Insight Central Europe News
Bush praises patient Hungarians
Hungary has been marking the fiftieth anniversary of the crushing of the 1956 uprising by Soviet troops, which left thousands of Hungarians dead. Commemorations in Budapest were attended by the US President George Bush, who compared the attempt by Hungarians to end Stalinist rule in the 1950s to Iraq's struggle to develop into a democracy. He pointed to the patience of Hungarians, who had to wait decades for political freedom, saying that liberty could be delayed, but not denied.
Poland ill-prepared for euro adoption
The European Commission has evaluated Poland as the least prepared of all the new EU members for the introduction of the euro. A report states that Poland has not yet set a date for entering the euro zone and experts are not even aware who will be supervising the process of transition to the common currency. Poland has not defined the period of accepted parallel use of the euro and zloty, nor presented designs for the reverse side of the Polish version of the European coins.
Three Czech parties reach coalition deal
Three Czech centre and right-of-centre parties have reached a deal to form a coalition government, three weeks after the country's general election. Mirek Topolanek, whose right-wing Civic Democrats won the most votes, said his party would hold the majority of cabinet posts, including the premiership, while the rest would be divided between the Christian Democrats and centrist Greens. The coalition holds exactly half the seats in the lower house of parliament, and the deal will need the support of at least one Social Democrat or Communist deputy to be approved.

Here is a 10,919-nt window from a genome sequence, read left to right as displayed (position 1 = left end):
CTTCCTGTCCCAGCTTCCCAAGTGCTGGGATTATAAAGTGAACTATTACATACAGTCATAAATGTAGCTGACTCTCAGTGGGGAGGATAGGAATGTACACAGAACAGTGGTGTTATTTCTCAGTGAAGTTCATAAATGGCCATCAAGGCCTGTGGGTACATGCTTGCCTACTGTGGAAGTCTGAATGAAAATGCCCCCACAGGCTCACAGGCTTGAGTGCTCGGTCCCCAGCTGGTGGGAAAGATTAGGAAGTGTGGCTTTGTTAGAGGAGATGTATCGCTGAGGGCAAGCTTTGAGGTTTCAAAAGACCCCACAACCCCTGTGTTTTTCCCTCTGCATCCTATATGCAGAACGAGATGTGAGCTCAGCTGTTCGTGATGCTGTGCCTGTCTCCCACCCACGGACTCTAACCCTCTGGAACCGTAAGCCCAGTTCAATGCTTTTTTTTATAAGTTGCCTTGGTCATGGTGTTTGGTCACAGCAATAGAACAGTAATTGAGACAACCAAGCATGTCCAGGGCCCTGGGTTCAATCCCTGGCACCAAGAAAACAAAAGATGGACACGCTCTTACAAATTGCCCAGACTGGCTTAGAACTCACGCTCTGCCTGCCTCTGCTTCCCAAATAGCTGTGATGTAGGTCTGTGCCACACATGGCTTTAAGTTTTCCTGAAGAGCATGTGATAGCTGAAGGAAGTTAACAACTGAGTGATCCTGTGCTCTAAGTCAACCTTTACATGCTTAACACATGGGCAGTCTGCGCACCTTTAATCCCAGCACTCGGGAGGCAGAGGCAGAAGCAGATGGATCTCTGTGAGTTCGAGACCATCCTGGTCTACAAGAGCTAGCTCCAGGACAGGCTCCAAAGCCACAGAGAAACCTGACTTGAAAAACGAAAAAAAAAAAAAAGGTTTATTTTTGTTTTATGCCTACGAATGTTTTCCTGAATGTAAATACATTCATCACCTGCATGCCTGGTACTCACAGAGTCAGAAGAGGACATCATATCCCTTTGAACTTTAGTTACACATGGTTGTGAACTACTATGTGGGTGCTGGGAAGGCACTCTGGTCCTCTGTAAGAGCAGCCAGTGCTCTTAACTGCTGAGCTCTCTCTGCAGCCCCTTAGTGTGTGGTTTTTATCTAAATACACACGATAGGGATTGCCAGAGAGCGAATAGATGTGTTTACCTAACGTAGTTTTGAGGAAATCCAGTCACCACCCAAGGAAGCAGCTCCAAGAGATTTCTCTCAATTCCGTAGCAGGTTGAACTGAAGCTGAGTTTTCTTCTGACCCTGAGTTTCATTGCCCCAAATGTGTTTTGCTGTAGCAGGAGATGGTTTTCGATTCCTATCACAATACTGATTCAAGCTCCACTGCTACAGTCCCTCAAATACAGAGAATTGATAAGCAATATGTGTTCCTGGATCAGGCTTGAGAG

Talks begin on new Slovak government
In neighbouring Slovakia talks have also begun on creating a new government, after the left-of-centre Smer party won the most votes in last week's general election. The talks will decide the fate of sweeping free-market reforms, launched by the current Prime Minister Mikulas Dzurinda, whose party came second. Smer leader Robert Fico held initial talks with two other current opposition parties. He said that their policy programmes had much in common. The centre-right Christian Democrats have also indicated that they may be willing to enter a leftist government led by Mr Fico.
Corruption suspected in Austrian bank losses
A report by the Austrian National Bank printed in an Austrian news magazine says that fraud may have contributed to the loss of billions of euros in investments by one of the country's major banks, BAWAG. The report shows that over several years Chief Executive Helmut Elsner invested money into funds managed by the son of a former BAWAG director which ended up losing nearly two billion euros of the bank's money. The bank had to turn to its owner, Austria's trade union federation, to help it cover the losses.
Slovenia produces white paper on border dispute
Slovenia's Foreign Ministry has published a "white paper" outlining the country's point of view on its maritime border dispute with Croatia. Foreign Minister Dimitrij Rupel said that the aim was not to accuse or attack Croatia but to work for dialogue. The Croatian Prime Minister, Ivo Sanader, said that his government would study the document carefully and respond with its own report.